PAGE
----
It said two variables, albinos and speech, have been introduced into the questions.

“On Economic Characteristics, the 2023 PHC questionnaire will reference 7 days from census night. New variables have also been added to this section namely, engagement in work, reason for inactivity and employment status.”

“The Information Communication Technology section has been introduced into the individual persons section with the aim of soliciting answers to three variables – owned ICT devices, devices used to access internet, and usual place of Internet access.”

“Also, the Fertility and Mortality section was introduced into the persons section of the questionnaire because of the need for robust data to close gaps in development planning.”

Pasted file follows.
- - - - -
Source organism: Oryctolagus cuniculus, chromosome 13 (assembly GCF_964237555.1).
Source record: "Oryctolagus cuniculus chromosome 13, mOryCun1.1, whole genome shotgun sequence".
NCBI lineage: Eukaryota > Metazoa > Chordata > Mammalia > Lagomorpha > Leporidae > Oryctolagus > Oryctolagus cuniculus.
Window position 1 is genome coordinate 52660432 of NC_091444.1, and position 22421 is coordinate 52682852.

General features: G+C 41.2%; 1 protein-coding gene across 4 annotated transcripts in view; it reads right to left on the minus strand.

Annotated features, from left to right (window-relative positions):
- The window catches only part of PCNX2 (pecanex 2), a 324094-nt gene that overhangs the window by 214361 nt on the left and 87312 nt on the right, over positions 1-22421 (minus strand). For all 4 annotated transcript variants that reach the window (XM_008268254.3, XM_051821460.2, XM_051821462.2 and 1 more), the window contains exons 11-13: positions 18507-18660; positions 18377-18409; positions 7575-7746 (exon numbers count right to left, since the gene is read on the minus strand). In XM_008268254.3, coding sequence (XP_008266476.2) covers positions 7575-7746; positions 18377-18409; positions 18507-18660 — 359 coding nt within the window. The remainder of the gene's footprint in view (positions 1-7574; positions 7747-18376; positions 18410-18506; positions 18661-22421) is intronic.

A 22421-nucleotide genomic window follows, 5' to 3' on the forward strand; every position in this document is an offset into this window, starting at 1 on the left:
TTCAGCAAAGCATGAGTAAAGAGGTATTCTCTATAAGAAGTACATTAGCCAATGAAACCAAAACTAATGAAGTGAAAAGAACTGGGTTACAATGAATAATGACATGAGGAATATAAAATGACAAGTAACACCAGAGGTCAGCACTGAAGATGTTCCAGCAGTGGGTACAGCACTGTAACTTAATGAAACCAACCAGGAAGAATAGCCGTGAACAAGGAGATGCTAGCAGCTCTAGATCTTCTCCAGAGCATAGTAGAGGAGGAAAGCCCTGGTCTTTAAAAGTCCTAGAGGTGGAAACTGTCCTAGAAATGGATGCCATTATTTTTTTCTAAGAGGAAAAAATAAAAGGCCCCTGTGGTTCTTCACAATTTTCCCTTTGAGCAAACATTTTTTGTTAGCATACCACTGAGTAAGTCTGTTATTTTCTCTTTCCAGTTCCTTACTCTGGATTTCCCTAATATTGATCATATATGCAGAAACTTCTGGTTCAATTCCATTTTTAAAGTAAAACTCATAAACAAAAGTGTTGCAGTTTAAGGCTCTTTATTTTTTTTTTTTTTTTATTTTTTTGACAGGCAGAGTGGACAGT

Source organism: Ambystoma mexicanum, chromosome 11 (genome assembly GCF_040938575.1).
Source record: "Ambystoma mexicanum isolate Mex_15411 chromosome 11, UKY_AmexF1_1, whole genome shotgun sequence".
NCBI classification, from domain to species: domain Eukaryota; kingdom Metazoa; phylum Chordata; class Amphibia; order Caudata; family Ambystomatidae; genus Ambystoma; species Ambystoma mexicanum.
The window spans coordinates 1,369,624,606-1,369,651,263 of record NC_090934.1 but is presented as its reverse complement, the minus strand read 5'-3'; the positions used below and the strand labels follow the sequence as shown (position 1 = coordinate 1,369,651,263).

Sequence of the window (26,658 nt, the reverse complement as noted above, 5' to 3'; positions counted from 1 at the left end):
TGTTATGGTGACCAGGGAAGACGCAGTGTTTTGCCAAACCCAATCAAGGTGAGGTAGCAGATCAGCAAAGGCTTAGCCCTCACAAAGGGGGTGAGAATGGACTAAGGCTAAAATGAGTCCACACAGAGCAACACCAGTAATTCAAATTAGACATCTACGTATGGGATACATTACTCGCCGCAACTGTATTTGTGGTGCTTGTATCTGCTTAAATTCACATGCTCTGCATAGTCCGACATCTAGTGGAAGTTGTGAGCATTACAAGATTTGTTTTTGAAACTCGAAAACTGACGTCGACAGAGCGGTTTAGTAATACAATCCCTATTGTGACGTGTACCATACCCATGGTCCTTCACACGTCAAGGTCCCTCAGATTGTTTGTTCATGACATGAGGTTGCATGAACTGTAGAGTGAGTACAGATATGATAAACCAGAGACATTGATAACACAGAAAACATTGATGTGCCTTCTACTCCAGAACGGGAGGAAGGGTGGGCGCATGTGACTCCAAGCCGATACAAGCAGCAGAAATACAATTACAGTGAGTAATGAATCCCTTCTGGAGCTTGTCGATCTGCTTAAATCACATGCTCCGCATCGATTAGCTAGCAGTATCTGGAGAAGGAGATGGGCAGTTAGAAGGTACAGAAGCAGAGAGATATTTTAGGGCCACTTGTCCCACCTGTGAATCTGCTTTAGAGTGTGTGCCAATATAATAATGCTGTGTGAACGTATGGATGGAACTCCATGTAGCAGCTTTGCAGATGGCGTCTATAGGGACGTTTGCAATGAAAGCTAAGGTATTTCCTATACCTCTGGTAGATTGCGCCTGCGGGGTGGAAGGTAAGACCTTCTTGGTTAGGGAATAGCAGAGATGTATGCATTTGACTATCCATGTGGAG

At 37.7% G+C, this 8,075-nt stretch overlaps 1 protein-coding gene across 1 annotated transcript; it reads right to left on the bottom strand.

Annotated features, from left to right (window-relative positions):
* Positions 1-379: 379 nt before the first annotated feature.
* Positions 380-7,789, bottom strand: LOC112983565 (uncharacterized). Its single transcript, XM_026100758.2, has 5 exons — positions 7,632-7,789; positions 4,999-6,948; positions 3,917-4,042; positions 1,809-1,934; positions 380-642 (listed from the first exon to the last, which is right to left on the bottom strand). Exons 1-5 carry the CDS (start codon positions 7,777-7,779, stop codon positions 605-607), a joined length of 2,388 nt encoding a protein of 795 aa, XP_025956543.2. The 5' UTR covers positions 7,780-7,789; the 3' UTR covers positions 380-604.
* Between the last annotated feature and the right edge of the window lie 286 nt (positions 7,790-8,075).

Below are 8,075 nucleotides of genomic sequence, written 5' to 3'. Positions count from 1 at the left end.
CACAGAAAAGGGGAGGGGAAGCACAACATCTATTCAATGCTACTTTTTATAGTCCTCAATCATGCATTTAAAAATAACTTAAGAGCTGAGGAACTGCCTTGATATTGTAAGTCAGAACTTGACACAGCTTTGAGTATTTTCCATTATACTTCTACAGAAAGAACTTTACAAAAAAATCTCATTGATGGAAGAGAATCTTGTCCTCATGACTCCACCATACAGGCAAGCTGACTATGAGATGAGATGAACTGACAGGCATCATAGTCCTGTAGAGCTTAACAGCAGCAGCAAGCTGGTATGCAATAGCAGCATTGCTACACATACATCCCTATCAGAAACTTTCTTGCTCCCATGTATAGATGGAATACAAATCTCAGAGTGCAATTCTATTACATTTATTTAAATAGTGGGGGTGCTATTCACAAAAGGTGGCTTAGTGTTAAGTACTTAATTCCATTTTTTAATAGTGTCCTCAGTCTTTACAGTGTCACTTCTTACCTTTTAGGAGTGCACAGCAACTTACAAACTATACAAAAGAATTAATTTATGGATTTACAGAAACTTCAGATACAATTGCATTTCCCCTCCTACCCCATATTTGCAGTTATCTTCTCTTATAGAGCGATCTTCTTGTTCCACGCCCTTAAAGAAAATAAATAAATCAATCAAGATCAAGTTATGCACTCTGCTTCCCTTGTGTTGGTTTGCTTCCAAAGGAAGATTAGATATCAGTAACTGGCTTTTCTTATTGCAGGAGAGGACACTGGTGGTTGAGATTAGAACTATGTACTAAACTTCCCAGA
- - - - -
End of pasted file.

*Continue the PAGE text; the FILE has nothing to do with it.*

“In the Housing and Amenities section, more questions on sanitation has been introduced with variables covering Solid Waste Storage, Solid Waste Disposal, Number of Toilet Rooms, Waste Water Disposal, and Sharing of Toilet Facility which is in line with the Sustainable Development Goals 6 (Clean Water and Sanitation) which states that, by year 2030, Nigeria can achieve access to adequate and equitable sanitation and hygiene for all and end open defecation, paying special attention to the needs of women and girls and those in vulnerable situations.”